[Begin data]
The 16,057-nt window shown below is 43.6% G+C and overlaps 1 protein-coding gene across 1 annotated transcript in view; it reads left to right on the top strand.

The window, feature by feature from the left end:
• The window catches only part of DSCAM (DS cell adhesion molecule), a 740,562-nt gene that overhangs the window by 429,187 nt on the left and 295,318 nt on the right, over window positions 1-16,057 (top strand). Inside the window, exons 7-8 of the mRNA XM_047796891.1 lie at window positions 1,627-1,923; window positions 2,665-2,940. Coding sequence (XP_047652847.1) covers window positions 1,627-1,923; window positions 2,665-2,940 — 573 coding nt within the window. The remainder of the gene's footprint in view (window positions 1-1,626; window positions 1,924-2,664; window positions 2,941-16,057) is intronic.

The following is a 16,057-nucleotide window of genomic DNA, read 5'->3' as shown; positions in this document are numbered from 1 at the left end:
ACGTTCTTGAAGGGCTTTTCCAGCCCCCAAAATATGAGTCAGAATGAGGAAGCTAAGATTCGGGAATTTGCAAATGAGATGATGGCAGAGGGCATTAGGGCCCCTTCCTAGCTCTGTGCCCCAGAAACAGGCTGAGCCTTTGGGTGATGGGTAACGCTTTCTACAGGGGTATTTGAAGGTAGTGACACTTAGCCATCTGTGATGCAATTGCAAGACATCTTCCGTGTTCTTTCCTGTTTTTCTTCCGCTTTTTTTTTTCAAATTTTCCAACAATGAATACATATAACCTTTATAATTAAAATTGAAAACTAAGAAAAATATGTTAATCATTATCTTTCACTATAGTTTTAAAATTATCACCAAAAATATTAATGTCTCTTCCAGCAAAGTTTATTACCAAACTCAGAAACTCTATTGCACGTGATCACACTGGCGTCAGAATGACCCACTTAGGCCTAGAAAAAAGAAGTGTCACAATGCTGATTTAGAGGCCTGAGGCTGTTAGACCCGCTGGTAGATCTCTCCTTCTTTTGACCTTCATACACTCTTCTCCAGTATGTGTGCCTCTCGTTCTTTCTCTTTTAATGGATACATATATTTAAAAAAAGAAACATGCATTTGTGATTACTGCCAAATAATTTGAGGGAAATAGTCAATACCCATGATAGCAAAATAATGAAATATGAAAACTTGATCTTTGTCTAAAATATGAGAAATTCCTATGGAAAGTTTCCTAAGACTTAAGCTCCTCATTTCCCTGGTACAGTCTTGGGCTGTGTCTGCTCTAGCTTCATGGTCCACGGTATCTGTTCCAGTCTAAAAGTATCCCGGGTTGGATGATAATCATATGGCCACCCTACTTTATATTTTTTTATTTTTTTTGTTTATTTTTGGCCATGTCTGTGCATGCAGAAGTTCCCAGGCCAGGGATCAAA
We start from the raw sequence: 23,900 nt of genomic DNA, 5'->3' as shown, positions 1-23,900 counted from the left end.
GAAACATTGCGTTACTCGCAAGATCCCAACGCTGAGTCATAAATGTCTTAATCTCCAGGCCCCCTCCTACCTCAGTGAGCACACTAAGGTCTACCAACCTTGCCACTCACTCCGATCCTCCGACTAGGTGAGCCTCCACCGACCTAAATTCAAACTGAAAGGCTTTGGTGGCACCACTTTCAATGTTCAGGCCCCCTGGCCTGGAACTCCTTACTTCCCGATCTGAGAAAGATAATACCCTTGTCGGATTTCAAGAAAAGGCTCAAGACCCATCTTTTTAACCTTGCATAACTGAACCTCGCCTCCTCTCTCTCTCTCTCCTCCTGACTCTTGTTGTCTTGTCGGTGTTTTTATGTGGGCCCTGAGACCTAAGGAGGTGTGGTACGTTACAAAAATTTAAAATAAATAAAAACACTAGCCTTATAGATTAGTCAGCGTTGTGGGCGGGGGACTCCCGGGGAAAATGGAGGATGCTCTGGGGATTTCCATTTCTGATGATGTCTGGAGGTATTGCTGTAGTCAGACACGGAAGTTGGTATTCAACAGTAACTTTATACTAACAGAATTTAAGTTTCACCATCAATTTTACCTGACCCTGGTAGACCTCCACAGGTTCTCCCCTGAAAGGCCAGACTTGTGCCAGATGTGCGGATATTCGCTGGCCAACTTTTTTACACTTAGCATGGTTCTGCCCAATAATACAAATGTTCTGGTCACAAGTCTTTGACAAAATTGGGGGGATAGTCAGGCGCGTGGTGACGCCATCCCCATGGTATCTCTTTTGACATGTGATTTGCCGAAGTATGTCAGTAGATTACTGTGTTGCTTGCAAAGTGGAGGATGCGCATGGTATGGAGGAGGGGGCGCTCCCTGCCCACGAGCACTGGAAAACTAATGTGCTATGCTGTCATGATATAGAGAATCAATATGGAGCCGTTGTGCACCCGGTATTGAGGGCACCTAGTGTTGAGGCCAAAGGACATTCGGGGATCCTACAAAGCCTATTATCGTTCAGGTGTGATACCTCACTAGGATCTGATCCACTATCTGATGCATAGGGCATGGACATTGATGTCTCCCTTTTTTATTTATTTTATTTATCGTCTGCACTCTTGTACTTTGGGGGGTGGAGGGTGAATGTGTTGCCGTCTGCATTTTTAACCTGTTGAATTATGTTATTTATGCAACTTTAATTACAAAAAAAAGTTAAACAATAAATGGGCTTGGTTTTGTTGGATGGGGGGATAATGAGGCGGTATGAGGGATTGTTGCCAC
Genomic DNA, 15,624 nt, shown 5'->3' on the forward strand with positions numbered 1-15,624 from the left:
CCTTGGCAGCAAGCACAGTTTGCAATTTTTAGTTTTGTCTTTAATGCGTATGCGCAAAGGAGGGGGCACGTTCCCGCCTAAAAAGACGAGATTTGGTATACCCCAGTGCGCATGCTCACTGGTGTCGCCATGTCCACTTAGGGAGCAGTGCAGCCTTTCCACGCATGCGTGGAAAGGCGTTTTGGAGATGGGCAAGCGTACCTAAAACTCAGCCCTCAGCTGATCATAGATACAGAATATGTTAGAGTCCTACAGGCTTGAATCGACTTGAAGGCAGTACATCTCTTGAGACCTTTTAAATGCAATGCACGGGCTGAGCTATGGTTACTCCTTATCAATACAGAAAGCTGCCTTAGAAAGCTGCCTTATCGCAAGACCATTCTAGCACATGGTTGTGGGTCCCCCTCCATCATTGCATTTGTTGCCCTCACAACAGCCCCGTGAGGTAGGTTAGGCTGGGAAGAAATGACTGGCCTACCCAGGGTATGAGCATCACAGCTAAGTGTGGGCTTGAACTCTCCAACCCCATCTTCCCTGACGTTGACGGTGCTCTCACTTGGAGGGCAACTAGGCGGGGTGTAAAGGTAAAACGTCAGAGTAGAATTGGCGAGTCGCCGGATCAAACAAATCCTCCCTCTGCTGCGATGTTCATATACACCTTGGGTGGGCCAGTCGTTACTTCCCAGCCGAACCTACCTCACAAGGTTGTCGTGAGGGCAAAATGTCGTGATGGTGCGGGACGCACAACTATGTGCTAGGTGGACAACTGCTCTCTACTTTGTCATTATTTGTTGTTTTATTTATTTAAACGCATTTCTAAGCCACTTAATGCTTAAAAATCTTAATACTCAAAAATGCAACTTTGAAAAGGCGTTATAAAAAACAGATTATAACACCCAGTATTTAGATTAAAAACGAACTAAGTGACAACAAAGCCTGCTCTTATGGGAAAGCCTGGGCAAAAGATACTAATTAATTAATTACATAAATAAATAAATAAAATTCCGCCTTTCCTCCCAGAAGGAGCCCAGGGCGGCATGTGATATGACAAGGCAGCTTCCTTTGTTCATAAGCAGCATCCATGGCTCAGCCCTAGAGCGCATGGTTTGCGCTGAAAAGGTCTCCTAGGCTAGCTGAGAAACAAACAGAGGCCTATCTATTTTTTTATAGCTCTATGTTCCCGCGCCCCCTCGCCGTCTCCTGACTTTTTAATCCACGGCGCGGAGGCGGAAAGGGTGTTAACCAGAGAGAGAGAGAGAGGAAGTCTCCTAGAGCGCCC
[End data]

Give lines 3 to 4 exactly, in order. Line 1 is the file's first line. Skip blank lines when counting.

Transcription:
• The window catches only part of DSCAM (DS cell adhesion molecule), a 740,562-nt gene that overhangs the window by 429,187 nt on the left and 295,318 nt on the right, over window positions 1-16,057 (top strand). Inside the window, exons 7-8 of the mRNA XM_047796891.1 lie at window positions 1,627-1,923; window positions 2,665-2,940. Coding sequence (XP_047652847.1) covers window positions 1,627-1,923; window positions 2,665-2,940 — 573 coding nt within the window. The remainder of the gene's footprint in view (window positions 1-1,626; window positions 1,924-2,664; window positions 2,941-16,057) is intronic.

The following is a 16,057-nucleotide window of genomic DNA, read 5'->3' as shown; positions in this document are numbered from 1 at the left end: